The Three Songs We Sing

If your church is like mine you guys probably sing one kind of song. Everyone together. To God. Probably with instruments playing along.

At our church a “solo” is rare. And a capella? Never.

I started wondering why that is… So I did some learning. And now I have a head full of information no one else really cares about so, logically, I thought I should share this information with the entire world.

When Paul Said Sing

18Do not get drunk on wine, which leads to debauchery. Instead, be filled with the Spirit, 19speaking to one another with psalms, hymns, and songs from the Spirit. Sing and make music from your heart to the Lord, 20always giving thanks to God the Father for everything, in the name of our Lord Jesus Christ. -Ephesians 5:18-20

The book of Ephesians probably wasn’t written to the Christians living in Ephesus, after all. (The words “in Ephesus” in the letter’s first chapter don’t appear in the oldest Greek versions.) The letter likely became known as “Ephesians” because the Church in Ephesus was probably the first to receive these words from Paul and then circulated them to the other Gentile churches throughout Asia. That’s a lot of people in a lot of different cultures getting the same advice (or is it a command?) about singing.

Ephesians is a practical letter, teaching new Christians basic doctrine (What do we believe?) and church practices (What do we do?). After talking about the need for Christians to be different from the prevailing culture around them in Chapter 4, Paul commands Christians to be “imitators of God” in Chapter 5. Christians are to live a life characterized by love lived out in generosity (5:1) and sexual purity (5:3-18).

Then music?

Seemingly out of nowhere, Paul tells Christians to sing to one another. But this advice is connected to the topic of purity, it turns out. Gentiles throughout Asia were often converts from pagan religions in which music often played an important part in worship. So did sexual acts with temple prostitutes or other worshipers. Paul tells these new converts to Christianity to be pure (stop the sexual immorality) but keep on singing…a new kind of song. Or, um, songs. Three songs.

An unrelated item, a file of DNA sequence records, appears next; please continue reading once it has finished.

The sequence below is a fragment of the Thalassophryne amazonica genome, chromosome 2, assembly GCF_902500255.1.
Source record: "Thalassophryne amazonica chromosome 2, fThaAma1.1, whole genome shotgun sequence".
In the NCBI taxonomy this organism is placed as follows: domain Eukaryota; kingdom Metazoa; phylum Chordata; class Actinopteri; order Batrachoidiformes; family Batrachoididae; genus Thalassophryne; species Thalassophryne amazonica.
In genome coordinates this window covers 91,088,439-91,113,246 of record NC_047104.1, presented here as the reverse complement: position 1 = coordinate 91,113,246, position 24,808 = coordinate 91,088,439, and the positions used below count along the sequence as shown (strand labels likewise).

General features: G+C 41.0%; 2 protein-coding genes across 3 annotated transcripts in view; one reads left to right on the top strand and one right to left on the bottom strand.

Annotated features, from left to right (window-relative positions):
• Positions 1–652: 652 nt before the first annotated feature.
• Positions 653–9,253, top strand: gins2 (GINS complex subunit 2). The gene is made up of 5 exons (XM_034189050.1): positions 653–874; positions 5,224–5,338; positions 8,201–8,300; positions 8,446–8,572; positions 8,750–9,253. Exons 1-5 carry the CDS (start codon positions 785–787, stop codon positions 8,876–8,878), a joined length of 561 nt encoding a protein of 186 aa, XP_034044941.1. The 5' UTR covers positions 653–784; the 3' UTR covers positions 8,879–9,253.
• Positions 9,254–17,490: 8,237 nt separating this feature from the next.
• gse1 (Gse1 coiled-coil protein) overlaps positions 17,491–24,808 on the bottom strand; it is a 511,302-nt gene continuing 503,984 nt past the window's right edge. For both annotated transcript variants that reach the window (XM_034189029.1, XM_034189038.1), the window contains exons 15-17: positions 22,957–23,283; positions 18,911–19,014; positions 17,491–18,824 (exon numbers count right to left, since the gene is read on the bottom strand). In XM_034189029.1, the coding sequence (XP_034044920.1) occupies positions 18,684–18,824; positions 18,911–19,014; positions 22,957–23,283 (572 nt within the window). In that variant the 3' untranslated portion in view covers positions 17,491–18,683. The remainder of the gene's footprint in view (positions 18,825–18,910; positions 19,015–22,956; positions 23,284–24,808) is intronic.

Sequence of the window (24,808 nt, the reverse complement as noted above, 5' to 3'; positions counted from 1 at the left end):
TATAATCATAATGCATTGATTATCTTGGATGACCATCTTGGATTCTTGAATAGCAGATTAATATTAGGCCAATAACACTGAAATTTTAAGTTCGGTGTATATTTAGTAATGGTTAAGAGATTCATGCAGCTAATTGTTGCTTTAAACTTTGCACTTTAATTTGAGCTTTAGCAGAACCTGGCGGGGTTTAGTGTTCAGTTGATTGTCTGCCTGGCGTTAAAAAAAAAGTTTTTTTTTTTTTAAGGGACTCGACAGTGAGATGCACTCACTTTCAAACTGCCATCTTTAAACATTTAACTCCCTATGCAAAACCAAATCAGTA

The Greek word translated as “psalms” in our English bibles is psalmos. The word is commonly defined as “to chant or sing”. But psalmos originally meant “to touch” – as in touch the strings of a harp or lyre. Later, stringed instruments were called “psalmo.” Then, over much time, the word’s meaning evolved further to “a song sung with instrumental accompaniment.”

(Yes, my Church of Christ friends, there were instruments in New Testament churches.)

Psalms were songs with instrumental accompaniment sung by God’s people to God and about God and our life with Him.


A psalm’s lyrics could go in several directions. They could’ve payed tribute to the mercy and forgiveness of God, or thanked Him for deliverance from danger, or begged God for help in a time of need. But a hymn’s lyrics focused solely on the character of God: His inherent worth – regardless of what He has done, what we want Him to do, or what He will do.

Hymns were songs with or without instrumental accompaniment sung by God’s people to God and only about God.

Spiritual Songs

The Greek word here is ode. It originally meant simply “song.” Ode by itself could be any kind of song so Paul clarifies that the kind of song we’re to sing is spiritual. Spiritual songs are a broad genre – songs about God or any aspect of the Christian faith and experience. These are not songs sung to God but to God’s people, to remind, correct, teach, encourage…The congregation isn’t expected to sing along, but to listen.

Spiritual songs were sung with or without instrumental accompaniment by God’s people (a group or individual) to the larger gathering of God’s people about anything that benefited them spiritually.

So There

Does this make some huge difference in your daily life? Um, probably not. But it gives all kinds of creative liberty to every Christian gathering.